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Doctoral student takes unique path to Nanotechnology for Defense honor

Travis Tumlin poses in front of Overholser Atrium.

“I wasn’t planning on coming to MU for my Ph.D.,” 2013 MU graduate Travis Tumlin said. But that was before he began talking and e-mailing with Assistant Professor Jian Lin and talking to other graduate students who were working with him.

In November, Travis Tumlin, a 2013 MU mechanical engineering graduate — who now is working on his doctorate in his home department under MU Assistant Professor Jian Lin — took second place in the student oral presentation competition at the 13th annual Nanotechnology for Defense (NT4D) conference held in California.

Tumlin originally submitted what he thought would be a poster presentation for “Controlling Graphene Growth via Substrate Engineering,” but was instead invited to present his research orally.

Single crystal graphene domains grown on copper foil.

Shown here are single crystal graphene domains grown on copper foil. Photo courtesy of Travis Tumlin.

“They were very interested in my work,” Tumlin said. “I got a lot of feedback and ideas from people at the conference.”

Tumlin cut his research teeth as an undergraduate research assistant in the lab of Professor Shubhra Gangopadhyay in MU’s Electrical and Computer Engineering Department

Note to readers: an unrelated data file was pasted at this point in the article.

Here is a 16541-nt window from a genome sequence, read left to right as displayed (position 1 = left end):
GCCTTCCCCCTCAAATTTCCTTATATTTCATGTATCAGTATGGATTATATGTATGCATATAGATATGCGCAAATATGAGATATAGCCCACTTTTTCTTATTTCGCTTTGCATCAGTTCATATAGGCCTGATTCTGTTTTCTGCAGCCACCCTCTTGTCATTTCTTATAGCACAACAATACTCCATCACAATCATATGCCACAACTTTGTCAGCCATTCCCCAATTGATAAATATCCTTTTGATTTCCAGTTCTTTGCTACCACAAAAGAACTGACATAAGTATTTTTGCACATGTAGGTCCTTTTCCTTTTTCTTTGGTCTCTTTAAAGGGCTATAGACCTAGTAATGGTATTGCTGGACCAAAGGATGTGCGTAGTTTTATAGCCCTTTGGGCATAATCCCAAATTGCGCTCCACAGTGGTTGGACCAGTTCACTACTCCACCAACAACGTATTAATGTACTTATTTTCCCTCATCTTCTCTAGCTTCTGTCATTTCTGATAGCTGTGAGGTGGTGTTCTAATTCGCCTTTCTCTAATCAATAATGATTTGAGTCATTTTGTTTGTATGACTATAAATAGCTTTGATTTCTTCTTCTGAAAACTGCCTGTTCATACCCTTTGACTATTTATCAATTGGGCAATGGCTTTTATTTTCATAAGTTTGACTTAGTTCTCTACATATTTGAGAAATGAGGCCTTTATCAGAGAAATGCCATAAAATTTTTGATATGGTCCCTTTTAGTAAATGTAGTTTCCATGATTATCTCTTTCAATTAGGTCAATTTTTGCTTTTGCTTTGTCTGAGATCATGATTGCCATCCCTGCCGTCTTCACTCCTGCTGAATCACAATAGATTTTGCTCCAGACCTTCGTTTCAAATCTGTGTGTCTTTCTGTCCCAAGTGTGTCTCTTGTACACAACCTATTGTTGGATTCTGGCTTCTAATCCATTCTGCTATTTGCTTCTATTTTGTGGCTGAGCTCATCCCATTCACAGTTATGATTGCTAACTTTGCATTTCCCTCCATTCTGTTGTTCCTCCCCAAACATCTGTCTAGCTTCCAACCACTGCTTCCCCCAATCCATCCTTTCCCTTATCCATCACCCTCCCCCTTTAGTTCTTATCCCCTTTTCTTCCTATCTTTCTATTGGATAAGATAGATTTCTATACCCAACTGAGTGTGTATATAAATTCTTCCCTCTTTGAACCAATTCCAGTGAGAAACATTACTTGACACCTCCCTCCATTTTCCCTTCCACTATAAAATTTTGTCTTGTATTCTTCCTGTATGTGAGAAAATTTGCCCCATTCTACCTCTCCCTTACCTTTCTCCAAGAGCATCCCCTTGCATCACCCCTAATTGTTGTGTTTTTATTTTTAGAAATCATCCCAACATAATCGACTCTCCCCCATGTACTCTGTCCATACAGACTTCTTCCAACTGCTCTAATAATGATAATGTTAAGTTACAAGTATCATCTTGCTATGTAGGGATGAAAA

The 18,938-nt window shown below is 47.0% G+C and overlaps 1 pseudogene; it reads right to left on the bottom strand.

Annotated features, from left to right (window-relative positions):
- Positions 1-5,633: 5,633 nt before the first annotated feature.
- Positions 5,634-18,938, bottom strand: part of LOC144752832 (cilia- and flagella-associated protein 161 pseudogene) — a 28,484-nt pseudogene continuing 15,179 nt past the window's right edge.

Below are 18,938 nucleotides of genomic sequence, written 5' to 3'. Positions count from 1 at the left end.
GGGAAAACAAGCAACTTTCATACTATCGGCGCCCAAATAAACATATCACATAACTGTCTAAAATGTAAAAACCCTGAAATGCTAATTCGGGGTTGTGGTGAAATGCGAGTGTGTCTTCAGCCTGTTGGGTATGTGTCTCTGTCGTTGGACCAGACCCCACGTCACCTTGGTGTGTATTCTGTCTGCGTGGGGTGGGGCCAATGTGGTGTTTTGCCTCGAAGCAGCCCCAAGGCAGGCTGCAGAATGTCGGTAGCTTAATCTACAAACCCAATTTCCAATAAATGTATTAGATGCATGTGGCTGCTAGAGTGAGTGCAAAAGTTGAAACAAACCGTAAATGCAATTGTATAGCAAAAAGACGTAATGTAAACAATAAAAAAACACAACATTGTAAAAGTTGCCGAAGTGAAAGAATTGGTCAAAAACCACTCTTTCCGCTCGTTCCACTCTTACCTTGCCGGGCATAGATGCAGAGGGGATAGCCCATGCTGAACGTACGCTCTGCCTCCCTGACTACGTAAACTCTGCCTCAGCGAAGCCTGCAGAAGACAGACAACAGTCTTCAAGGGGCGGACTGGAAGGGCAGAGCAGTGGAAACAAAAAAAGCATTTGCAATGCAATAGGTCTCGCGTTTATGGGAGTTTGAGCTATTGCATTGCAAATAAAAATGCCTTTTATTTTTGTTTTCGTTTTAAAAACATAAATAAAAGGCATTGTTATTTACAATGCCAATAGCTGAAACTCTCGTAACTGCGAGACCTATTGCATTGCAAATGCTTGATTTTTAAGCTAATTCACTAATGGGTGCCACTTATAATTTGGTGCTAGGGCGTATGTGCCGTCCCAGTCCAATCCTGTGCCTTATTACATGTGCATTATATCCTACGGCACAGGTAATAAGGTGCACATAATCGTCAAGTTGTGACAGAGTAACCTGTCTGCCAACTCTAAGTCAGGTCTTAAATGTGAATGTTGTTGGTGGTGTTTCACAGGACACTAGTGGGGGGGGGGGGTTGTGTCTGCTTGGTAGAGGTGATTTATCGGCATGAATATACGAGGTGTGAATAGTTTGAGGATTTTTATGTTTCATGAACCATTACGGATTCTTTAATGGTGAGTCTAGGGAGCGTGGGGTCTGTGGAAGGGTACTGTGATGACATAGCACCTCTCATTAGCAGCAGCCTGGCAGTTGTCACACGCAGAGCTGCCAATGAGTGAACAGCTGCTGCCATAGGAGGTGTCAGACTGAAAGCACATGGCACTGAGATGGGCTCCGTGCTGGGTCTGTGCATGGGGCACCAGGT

“I worked with Dr. Gangopadhyay for three years. She instilled the principles of doing research and prepared me for the future,” he said. “I’m really grateful for the experience.”

As an undergraduate, Tumlin did a couple of internships at the U.S. Army Research Laboratory (ARL), and after receiving his bachelor’s degree, he returned to ARL as a research contractor working in composites and hybrid materials, specifically with single-atom-width 2-D materials.

“We were looking at ways to control growth dynamics and nucleation in order to tailor their electrical and mechanical properties,” he said, adding that his work there resulted in several papers, which currently are in review for publication.

Shown here are single crystal graphene domains grown on copper foil, then transferred onto silicon dioxide.

Shown here are single crystal graphene domains grown on copper foil, then transferred onto silicon dioxide. Photo courtesy of Travis Tumlin.

Tumlin explained that these sorts of materials are full of potential for future applications, explaining that, for example, the U.S. Army might use them for something like advanced body armor. The work he is doing in Lin’s lab focuses more on materials’ increased electrical properties and its potential energy storage capabilities.

“I wasn’t planning on coming to MU for my Ph.D.,” Tumlin said. But that was before he began talking and e-mailing with Lin and talking to other graduate students who were working with him.

“At ARL, there is an open campus that brings in researchers from around the country to make presentations, and they brought in Dr. Lin,” Tumlin said. He found that Lin’s research was a good fit for his both his interests and his preference to conduct “fundamental basic science research.”

“Dr. Lin has been really great,” he added.

Tumlin said his future plans definitely include working in a lab, though he’s leaning toward industry rather than academia.

“Going back to school was a tough decision but the payoff in the end will be worth it.”